Paint overspray generally concerns unintentionally applying paint or a similar coating to a surface that wasn’t the original target. In other words, you accidentally created a mist of paint spray that floated away and landed on nearby cars, houses, and buildings.
For obvious reasons, it’s not a great situation to be in if you are the person that created the overspray.
And for reference, even though I’m focusing on paint and related coatings, overspray can occur anytime you spray a liquid chemical in the air.
Where Does Paint Overspray Come From?
Unfortunately, it’s often left up to the owner of an overspray-damaged vehicle to channel their inner Sherlock Holmes and search out nearby clues as to the source of the paint overspray.
Sometimes it’s as easy as looking up to see a bridge or office building getting painted. A simple Google search will result in large numbers of paint overspray horror stories. Like the water tower painter who accidentally covered 900 cars in a wet droplet cloud of epoxy paint.
In those situations, one of the responsible parties will usually hire a paint overspray removal specialist to fix the car paint at your house or take it to their local detail shop or similar facility.
List of Common Sources of Paint Overspray
If you need some ideas on where to look, the following list is a good place to start. Just remember, on windy days paint overspray can travel a fairly good distance before drying and falling to the ground.
Bridge painting projects. Look for white tarp-wrapped bridges. They use industrial epoxy coatings that stick to anything.
Construction site and large office building painting. They also use epoxies that aren’t clearcoat-friendly. The wind up there moves fast.
Painting Water Towers. Most hold a million or more gallons and are hard to tarp for painting. Both the insides and outsides are painted with heavy zinc primer and two coats of epoxy paint.
Residential home exterior painting. Never underestimate the power of one painter with a spray gun. They can overspray an entire neighborhood in less than a few hours.
Wooden decks and porches. The double whammy of epoxy deck stains and polyurethane sealers. Looks like tree sap, but sticks to anything.
Tree Sap. If you see something that looks like hard, sticky syrup on your car, look above and you will most likely see the tree that caused it.
Road paint and highway line paint.Highway paint removal is so bad that we gave it a page of its own here on the ADG website. It’s called hot melt marking paint and it’s sprayed on roads after heating it to 392 degrees (Fahrenheit). Road paint removal is difficult but entirely possible to do as a DIY project at home.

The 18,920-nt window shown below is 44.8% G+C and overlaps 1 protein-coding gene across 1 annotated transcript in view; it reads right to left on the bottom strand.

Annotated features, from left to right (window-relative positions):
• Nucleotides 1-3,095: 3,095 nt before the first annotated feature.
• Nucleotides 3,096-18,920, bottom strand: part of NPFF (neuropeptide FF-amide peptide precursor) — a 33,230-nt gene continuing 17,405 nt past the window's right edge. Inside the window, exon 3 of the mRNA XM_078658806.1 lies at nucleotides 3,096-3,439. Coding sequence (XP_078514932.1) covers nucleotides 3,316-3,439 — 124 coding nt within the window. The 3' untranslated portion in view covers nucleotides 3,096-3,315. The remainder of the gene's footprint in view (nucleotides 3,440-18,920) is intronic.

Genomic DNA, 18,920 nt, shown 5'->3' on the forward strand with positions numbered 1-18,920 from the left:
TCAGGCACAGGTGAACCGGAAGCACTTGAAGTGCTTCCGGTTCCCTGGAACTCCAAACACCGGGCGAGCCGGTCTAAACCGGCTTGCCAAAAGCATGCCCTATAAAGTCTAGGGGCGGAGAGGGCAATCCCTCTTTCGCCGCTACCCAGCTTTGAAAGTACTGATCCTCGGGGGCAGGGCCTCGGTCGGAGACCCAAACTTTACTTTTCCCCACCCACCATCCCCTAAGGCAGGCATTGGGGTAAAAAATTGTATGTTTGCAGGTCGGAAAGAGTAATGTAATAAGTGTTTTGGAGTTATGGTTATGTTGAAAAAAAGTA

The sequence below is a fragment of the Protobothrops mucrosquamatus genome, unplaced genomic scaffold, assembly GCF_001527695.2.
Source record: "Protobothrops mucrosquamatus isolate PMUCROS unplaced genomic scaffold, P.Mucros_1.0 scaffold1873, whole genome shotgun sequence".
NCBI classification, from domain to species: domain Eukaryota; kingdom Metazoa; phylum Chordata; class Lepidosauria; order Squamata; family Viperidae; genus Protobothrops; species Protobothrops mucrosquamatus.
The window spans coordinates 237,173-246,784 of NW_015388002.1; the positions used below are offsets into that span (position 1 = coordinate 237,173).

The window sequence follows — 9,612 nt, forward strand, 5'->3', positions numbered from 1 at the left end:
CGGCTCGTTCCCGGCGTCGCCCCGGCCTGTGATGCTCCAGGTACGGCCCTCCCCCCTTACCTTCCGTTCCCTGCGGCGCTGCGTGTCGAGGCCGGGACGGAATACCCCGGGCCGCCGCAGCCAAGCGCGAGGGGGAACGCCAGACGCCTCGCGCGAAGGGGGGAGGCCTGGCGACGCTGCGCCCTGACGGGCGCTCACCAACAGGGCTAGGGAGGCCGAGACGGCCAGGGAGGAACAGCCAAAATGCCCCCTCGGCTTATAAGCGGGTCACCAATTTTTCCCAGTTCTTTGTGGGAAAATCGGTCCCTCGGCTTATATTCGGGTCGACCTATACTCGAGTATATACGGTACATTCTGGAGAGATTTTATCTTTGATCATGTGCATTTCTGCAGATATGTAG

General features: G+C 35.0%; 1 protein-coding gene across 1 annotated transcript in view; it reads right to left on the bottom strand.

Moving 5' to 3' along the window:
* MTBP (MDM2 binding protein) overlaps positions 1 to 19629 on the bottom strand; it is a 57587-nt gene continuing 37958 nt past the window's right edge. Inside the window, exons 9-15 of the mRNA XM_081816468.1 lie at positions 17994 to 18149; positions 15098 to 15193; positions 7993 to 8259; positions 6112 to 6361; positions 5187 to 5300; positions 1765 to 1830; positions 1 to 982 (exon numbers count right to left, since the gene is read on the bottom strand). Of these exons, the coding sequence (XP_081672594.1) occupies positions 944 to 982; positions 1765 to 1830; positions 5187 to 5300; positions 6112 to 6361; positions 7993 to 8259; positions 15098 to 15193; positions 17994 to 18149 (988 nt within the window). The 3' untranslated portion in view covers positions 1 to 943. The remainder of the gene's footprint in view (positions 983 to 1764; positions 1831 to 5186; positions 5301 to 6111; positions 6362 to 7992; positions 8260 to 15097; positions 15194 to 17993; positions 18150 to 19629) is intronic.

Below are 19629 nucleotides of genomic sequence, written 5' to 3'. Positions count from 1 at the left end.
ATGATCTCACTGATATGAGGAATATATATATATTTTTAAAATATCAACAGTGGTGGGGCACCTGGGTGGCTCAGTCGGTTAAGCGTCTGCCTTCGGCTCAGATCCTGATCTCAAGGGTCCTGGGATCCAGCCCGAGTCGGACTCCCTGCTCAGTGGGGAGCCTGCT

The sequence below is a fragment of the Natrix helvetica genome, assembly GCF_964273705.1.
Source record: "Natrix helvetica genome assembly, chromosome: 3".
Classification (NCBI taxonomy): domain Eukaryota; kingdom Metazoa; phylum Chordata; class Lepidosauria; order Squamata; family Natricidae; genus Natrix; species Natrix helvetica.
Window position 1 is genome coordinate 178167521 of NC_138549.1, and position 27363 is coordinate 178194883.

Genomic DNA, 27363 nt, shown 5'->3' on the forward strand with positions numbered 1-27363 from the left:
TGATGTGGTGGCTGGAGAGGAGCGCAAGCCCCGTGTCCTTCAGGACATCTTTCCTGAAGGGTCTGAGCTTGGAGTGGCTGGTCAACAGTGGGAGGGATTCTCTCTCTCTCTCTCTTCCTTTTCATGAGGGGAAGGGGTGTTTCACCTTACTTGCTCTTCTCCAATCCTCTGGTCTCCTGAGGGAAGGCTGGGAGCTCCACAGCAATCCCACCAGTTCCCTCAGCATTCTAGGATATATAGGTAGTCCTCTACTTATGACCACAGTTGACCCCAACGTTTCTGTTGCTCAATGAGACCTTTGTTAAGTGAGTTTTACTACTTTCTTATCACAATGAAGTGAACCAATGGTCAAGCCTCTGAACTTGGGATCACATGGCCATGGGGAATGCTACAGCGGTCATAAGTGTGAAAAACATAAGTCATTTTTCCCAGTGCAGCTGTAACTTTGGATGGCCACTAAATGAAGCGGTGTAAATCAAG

Will My Auto Insurance Cover Paint Overspray Damage?
According to insurance claims experts, more than 1,000 vehicles a day are damaged with paint overspray, resulting in damage claims in excess of $500 million annually.
The problem with quoting statistics is that they don’t always give the full picture. If a professional painter causes overspray damage to your car, they are usually liable to pay for damages.
Usually? Well, there’s the little problem of actually getting paid. We have a similar article here on our site that goes into more detail on locating the source of the overspray and figuring out how to get them to pay for the costs of professional paint overspray removal. Check it out when you have some time.
Contractor Insurance That Excludes Overspray Claims
Liability insurance carriers, the people that cover contractors, are painfully aware of the costs involved with damage to car paint and clear coats from overspray.
That’s why liability insurance costs so much. And also why many painting contractors don’t carry liability coverage. It’s an expensive cost of doing business for any professional contractor. So naturally, some contractors let their policies lapse because they can’t afford the cost.
Insurance companies understand that cost is an issue. So to make these policies affordable, companies offer cut-rate discount contractor insurance. It makes sense for a painting contractor that only offers interior painting services to save money on their contractor liability insurance by choosing to exclude coverage for paint overspray claims. On the other hand, some painting contractors that do exterior painting might choose to exclude overspray coverage if they’ve never paid claims related to that type of damage.
The other issue is deductibles. Yet another way that liability insurance companies can reduce their exposure and offer lower rates is by setting a per-incident deductible. So that painting contractor that says they have overspray coverage, may in fact have a policy that sets per claim deductibles above $500. This means the painter will be paying out of pocket up to $500 per car.
Here is where I add the obvious disclaimers about how I’m not a lawyer and this isn’t legal advice. But it also doesn’t take a rocket scientist to figure out your chances of recovering that money might be difficult. Either way, you should always consult with your auto insurance carrier and your lawyer.
Insurance Deductibles and Overspray Damage
Now let’s talk about your side of the equation as the victim of this overspray problem.
And most overspray removal service bills come in at less than $500, depending on the extent of paint damage and how much work is involved.
Regardless of how much money it costs, it is always frustrating being forced to pay for damage to your car paint that is caused by a “professional” contractor. Any professional should know how to properly do their job.
This is why I mentioned above about speaking with a good lawyer about your claim. They might have ideas for possible ways to mitigate your out-of-pocket costs and recover your money from the contractor.
Don’t give up if you run into roadblocks. It’s your money, fight for it!
How Much Does it Cost to Remove Paint Overspray?
The typical cost to remove paint overspray from a vehicle ranges in price from a low of $150 to a high of $500 or more. These rates are standard for professional detailers or reconditioning techs.